Cheat Lake Public Library hosts rock-painting class

MORGANTOWN — Libraries are not just for reading anymore. With the passing of a recent levy, the library can now offer more programs to the public. Supplemented by tax payer money, Colleen Caldwell, branch supervisor and program director, wants to see the library integrate new programs. Monday May 21, at the Cheat Lake Public Library, she hosted an adult rock- painting class.

“We want to give more back to the communities and the tax payers by offering more programs,” Caldwell said. “Libraries are becoming more than just books. They’re becoming learning centers, and we are a little bit behind in our libraries. And we’re trying to catch up a little more.”

The library always held programs like story time for children and summer reading programs. This year, the library will  hold some teen programs for the summer and try to  offer adult programs throughout the year.

“That’s kind of my inspiration, to get some new things out there, and I’m starting out with things that I can do and show, and I’m open to other groups coming in and presenting things,” Caldwell said.

In recent months, WVU held a nutrition program at the library. Last weekend, the library hosted a rock-painting class for children at the West Virginia Botanical Gardens. The first off-sight program for the branch, Caldwell mentioned had a larger turn out than expected.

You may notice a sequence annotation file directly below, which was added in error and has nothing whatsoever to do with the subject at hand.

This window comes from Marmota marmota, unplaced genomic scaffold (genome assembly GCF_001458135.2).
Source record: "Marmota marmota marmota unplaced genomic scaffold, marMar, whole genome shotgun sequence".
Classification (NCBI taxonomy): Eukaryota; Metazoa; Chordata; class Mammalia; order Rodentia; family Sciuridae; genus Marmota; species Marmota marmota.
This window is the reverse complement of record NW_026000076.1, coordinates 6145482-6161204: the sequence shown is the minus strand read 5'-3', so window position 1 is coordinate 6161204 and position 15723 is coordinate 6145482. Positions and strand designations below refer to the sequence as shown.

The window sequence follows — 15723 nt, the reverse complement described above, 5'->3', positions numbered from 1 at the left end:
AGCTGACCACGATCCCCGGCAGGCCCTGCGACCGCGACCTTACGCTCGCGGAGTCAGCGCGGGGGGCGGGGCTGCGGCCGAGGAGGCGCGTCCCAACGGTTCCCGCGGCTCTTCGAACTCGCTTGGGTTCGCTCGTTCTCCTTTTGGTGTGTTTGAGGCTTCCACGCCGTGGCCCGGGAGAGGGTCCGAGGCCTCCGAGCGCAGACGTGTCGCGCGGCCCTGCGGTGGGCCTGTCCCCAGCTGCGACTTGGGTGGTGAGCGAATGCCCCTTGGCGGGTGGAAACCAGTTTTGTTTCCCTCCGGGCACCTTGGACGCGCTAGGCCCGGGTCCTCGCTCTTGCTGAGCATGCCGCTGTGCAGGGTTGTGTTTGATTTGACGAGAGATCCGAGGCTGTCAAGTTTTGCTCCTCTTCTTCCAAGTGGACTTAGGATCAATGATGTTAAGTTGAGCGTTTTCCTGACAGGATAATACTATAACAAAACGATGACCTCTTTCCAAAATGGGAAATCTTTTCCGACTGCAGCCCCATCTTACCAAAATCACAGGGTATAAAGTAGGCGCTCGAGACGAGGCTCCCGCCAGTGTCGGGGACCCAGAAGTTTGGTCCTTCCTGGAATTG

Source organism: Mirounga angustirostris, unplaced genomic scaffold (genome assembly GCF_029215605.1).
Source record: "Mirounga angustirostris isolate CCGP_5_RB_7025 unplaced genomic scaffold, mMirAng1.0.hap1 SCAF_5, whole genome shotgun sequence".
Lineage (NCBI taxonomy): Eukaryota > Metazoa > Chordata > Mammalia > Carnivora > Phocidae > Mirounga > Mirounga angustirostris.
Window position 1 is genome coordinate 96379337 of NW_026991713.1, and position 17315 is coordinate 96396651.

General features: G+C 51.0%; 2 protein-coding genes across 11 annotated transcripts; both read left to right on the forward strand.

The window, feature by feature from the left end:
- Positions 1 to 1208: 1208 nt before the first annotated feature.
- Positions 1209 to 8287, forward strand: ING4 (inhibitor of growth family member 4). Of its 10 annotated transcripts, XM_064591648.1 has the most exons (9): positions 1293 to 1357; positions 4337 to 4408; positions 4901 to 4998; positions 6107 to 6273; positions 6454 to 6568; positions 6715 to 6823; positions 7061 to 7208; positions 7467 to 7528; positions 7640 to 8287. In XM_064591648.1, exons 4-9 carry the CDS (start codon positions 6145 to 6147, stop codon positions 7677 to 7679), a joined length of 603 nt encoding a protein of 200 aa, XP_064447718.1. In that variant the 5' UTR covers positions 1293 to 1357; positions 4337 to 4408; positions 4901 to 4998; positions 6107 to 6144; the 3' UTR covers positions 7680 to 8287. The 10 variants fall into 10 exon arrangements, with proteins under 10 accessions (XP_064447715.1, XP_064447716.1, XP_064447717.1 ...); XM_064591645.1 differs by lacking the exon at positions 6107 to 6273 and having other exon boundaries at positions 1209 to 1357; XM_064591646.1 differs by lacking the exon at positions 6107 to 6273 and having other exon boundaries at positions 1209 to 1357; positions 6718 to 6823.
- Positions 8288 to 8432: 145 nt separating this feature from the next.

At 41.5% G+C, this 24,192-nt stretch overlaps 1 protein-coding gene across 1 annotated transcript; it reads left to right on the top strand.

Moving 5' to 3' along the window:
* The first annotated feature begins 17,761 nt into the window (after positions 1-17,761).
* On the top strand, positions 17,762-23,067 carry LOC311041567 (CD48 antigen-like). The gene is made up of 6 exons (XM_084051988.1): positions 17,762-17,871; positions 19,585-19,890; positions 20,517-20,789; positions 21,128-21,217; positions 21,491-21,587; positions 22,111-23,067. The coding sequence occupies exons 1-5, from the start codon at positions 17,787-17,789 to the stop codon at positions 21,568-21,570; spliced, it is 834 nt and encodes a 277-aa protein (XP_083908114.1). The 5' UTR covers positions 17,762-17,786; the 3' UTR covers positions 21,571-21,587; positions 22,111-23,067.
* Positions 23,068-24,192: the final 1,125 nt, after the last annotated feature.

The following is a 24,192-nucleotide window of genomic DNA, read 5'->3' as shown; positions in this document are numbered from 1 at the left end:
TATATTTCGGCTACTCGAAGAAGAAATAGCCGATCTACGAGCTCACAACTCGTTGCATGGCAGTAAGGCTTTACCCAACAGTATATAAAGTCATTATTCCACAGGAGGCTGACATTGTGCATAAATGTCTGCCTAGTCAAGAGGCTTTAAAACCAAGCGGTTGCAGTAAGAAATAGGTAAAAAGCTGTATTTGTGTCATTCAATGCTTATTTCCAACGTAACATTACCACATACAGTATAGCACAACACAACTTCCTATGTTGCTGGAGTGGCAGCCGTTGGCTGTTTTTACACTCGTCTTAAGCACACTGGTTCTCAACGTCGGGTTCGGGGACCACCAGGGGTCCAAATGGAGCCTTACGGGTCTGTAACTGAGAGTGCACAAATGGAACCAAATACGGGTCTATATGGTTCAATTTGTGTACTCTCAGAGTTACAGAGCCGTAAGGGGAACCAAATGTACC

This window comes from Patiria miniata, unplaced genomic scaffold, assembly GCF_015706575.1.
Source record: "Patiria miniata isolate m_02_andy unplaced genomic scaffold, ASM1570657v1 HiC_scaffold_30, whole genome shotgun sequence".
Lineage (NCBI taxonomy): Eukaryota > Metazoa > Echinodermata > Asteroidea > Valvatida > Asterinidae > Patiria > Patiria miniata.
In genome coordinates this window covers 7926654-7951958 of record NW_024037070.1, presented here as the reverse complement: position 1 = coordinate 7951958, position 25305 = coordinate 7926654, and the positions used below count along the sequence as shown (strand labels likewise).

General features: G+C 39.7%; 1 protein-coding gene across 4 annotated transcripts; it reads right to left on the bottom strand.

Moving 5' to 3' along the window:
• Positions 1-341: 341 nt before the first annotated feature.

“We’re offering a whole lot more,” she said.

Their theme this summer is “Libraries Rock,” so, appropriately, they’re offering rock painting.  Around the country and the world is a trend called “Kindness Rocks” where people go out and leave painted rocks. They’ll even take them to other countries, or on vacation.

“The idea is that it’s art that could cheer somebody up. It might speak to somebody. It’s an easy thing to do, to reach out and leave your mark somewhere,” she said.

The themes of the rocks are universal. Some are book themed, like Dr. Seuss, or kid-based things, like Sesame Street. Art books and Pinterest pages inspired and sparked all kind of subject matter.

Caldwell said the library might start a rock- painting club if it gets enough interest. Some communities are very involved on social media where people find the rocks and are asked to post them and where they find them. She can the rocks can be picked up or moved somewhere else. Also, the library tags the rocks so people can know where they come from. Rocks can be left in landscaping or along walking trails in public places.

The library plans to hold programs through the summer months, many are child-oriented. Recently, the library started utilizing social media to promote their programs, and Caldwell said you can check their Facebook page to see what’s going on at the library.

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